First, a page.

One In Five American Households Now Receive Food Stamps

Not surprising in this era of record-setting government dependence:

(CNSNews.com) — A record 20% of American households, one in five, were on food stamps in 2013, according to data from the U.S. Department of Agriculture (USDA).

The numbers also show that there were a record number of individuals on food stamps in 2013 and that the cost of the program, the Supplemental Nutrition Assistance Program (SNAP), was at an all-time high.

For fiscal year 2013, the USDA declared that 23,052,388 households were on food stamps, an increase of 722,675 from fiscal year 2012, when household participation stood at 22,329,713.

The question is, was this spike in food stamps enrollments driven by need or by changes to policy that made more people eligible?

I’d argue the latter, and it’s not just an Obama-era problem. Most of the expansion of the program happened under George W. Bush:

The 2002 and 2008 farm bills under Bush expanded eligibility in the program to the extent that noncitizens qualify. By the start of Obama’s presidency, there were 31.8 million Americans enrolled, up from 17 million in 2000.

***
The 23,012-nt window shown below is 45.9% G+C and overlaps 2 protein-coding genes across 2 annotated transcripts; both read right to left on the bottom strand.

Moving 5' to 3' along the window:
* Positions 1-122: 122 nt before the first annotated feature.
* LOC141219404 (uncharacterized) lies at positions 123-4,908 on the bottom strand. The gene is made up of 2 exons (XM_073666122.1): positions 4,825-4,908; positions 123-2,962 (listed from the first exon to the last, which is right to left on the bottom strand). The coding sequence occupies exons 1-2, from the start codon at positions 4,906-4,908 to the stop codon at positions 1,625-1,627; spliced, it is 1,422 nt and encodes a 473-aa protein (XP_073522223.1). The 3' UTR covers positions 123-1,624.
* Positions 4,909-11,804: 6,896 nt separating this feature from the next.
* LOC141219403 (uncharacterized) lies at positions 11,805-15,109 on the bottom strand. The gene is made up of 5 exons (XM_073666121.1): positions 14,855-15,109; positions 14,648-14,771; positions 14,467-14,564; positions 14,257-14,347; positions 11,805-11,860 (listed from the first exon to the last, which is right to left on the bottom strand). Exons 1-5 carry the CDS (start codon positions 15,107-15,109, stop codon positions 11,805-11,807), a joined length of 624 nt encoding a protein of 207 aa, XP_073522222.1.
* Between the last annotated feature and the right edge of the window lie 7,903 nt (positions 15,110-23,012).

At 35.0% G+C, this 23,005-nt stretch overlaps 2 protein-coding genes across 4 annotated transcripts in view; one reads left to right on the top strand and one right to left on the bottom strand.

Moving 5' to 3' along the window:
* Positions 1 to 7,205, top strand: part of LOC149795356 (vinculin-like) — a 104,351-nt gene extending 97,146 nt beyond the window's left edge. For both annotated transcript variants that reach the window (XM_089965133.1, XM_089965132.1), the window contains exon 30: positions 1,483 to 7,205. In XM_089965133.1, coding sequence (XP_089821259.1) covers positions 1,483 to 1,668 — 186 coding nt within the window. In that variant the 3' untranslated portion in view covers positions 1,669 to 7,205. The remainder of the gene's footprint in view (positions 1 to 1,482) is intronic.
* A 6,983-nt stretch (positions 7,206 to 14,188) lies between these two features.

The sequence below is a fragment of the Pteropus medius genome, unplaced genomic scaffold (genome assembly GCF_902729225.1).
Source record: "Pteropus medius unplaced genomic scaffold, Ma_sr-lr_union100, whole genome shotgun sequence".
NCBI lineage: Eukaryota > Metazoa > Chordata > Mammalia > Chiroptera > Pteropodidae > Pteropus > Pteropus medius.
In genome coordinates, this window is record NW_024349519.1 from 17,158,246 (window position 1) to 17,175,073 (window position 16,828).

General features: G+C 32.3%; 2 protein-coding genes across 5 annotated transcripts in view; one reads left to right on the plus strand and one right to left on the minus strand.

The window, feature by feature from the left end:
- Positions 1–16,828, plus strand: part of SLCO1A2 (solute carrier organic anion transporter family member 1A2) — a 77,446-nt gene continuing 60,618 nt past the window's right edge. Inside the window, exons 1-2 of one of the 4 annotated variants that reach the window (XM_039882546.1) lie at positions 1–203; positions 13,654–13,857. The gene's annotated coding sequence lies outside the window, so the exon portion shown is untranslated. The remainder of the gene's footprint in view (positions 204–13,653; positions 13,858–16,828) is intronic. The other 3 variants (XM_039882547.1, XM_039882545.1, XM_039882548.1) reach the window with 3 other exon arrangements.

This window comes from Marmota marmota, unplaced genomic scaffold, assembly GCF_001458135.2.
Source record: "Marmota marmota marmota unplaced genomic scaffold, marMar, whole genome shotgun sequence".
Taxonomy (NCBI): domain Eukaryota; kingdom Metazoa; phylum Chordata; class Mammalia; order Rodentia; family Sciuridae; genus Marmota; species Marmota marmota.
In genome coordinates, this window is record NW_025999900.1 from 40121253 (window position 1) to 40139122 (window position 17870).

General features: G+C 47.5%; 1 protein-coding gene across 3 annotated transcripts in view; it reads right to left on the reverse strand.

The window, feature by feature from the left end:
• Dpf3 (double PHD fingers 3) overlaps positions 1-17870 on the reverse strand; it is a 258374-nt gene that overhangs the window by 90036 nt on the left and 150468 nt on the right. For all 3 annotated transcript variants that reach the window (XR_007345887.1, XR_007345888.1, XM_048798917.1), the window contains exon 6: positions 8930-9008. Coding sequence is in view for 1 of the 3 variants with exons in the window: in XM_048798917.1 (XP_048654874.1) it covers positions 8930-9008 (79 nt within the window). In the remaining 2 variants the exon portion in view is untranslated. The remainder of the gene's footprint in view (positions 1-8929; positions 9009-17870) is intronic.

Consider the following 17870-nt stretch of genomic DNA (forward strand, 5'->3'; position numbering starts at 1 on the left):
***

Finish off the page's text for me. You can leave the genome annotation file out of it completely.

Under Obama, enrollment has surged to almost 48 million. While some chalk up the increase to the recession, Tanner finds little evidence that is the case.

“Increases in both participation and spending were bigger during this recession than in previous ones,” he writes.

During the recession in the early 1980s enrollment only increased by 635,000, and spending rose by $124 million. In contrast, the latest recession saw enrollment jump by 12 million and spending increase by $30 billion.

“SNAP is no longer a program targeted at the poorest Americans who may need some temporary help, but it has become part of an ever-growing permanent welfare state,” the report said.

Helping people is one thing. Fomenting government dependence is quite another.

Rob Port is the editor of SayAnythingBlog.com, a columnist for the Forum News Service, and host of the Plain Talk Podcast which you can subscribe to by clicking here.

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